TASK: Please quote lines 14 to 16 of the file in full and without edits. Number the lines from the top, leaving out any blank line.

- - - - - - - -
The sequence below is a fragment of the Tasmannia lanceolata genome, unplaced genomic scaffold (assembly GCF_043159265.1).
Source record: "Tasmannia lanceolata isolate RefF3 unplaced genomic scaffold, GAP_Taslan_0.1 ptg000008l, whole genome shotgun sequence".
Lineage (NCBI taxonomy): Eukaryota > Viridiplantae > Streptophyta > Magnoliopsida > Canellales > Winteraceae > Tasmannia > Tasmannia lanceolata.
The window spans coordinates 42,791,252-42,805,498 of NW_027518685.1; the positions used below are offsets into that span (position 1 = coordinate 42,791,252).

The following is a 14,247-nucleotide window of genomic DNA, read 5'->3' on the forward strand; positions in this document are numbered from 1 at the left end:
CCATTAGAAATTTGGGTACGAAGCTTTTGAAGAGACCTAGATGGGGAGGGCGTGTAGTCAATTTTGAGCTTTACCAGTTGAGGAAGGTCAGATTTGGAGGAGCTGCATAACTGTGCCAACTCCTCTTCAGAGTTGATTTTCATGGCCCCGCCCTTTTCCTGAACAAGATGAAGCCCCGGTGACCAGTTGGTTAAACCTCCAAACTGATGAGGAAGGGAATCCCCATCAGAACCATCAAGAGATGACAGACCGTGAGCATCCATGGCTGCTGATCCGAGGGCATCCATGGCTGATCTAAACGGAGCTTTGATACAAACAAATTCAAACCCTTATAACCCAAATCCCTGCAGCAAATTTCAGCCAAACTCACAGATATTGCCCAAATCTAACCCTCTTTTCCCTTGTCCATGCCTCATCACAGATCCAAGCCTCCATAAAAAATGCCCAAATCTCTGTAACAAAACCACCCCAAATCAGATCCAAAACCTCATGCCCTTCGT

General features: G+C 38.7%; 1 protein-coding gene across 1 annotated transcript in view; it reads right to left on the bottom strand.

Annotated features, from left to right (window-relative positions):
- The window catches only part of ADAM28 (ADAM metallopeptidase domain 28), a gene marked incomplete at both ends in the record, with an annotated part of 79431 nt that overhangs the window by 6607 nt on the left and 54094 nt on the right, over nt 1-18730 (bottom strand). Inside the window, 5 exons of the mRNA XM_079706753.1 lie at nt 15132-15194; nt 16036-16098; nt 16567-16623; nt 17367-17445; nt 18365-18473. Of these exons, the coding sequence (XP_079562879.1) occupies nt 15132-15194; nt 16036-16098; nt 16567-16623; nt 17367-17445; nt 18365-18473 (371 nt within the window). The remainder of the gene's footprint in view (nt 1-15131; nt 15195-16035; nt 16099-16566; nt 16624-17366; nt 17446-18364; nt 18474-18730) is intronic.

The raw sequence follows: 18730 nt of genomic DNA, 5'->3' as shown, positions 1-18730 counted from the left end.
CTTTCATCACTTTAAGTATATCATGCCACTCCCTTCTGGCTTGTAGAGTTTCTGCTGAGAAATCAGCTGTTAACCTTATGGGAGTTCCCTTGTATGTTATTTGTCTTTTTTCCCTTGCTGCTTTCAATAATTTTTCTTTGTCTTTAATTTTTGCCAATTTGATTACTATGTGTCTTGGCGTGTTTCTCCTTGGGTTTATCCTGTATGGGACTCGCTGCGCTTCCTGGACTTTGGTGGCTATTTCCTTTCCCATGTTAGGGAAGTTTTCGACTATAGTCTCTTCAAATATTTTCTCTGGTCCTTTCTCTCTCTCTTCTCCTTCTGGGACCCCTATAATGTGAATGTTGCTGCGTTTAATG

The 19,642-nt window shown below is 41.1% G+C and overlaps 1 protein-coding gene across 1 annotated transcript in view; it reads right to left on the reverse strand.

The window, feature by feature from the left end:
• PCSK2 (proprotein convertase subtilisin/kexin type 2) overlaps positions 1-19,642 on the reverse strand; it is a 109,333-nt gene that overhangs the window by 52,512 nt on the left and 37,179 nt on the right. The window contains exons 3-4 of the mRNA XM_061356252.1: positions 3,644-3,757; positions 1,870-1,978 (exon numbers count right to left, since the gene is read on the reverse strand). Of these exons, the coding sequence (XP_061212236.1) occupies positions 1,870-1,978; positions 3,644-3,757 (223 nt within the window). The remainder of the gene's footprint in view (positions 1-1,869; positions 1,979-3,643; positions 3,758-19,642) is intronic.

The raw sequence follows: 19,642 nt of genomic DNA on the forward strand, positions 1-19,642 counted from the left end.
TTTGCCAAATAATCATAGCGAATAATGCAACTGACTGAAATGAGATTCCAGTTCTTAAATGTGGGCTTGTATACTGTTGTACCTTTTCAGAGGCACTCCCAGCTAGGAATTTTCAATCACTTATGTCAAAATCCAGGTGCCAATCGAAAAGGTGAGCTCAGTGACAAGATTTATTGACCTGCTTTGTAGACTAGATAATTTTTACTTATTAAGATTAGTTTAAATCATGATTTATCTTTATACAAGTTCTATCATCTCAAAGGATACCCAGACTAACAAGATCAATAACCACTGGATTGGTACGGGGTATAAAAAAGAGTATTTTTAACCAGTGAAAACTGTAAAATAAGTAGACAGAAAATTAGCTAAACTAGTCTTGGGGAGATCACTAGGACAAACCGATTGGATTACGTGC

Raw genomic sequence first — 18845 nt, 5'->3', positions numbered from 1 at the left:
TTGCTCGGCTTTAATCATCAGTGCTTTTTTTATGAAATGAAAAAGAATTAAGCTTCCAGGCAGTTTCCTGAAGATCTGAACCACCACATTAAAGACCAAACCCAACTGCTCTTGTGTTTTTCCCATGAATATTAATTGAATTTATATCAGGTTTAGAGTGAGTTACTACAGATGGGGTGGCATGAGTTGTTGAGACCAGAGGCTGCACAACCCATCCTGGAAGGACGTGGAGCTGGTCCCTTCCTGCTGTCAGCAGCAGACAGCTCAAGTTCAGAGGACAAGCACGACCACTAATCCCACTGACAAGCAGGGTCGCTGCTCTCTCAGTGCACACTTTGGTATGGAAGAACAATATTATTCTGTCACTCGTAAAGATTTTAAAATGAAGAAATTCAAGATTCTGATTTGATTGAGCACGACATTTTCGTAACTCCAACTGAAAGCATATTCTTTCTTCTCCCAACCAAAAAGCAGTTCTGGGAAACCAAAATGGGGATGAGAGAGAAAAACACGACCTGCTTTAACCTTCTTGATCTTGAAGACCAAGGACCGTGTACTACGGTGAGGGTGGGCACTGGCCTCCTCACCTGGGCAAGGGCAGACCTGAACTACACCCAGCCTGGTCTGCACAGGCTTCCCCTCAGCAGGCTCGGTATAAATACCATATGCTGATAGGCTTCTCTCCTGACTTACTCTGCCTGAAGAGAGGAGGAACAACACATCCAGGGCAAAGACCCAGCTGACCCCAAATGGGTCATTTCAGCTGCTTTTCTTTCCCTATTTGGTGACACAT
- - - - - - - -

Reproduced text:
• PCSK2 (proprotein convertase subtilisin/kexin type 2) overlaps positions 1-19,642 on the reverse strand; it is a 109,333-nt gene that overhangs the window by 52,512 nt on the left and 37,179 nt on the right. The window contains exons 3-4 of the mRNA XM_061356252.1: positions 3,644-3,757; positions 1,870-1,978 (exon numbers count right to left, since the gene is read on the reverse strand). Of these exons, the coding sequence (XP_061212236.1) occupies positions 1,870-1,978; positions 3,644-3,757 (223 nt within the window). The remainder of the gene's footprint in view (positions 1-1,869; positions 1,979-3,643; positions 3,758-19,642) is intronic.

The raw sequence follows: 19,642 nt of genomic DNA on the forward strand, positions 1-19,642 counted from the left end.
TTTGCCAAATAATCATAGCGAATAATGCAACTGACTGAAATGAGATTCCAGTTCTTAAATGTGGGCTTGTATACTGTTGTACCTTTTCAGAGGCACTCCCAGCTAGGAATTTTCAATCACTTATGTCAAAATCCAGGTGCCAATCGAAAAGGTGAGCTCAGTGACAAGATTTATTGACCTGCTTTGTAGACTAGATAATTTTTACTTATTAAGATTAGTTTAAATCATGATTTATCTTTATACAAGTTCTATCATCTCAAAGGATACCCAGACTAACAAGATCAATAACCACTGGATTGGTACGGGGTATAAAAAAGAGTATTTTTAACCAGTGAAAACTGTAAAATAAGTAGACAGAAAATTAGCTAAACTAGTCTTGGGGAGATCACTAGGACAAACCGATTGGATTACGTGC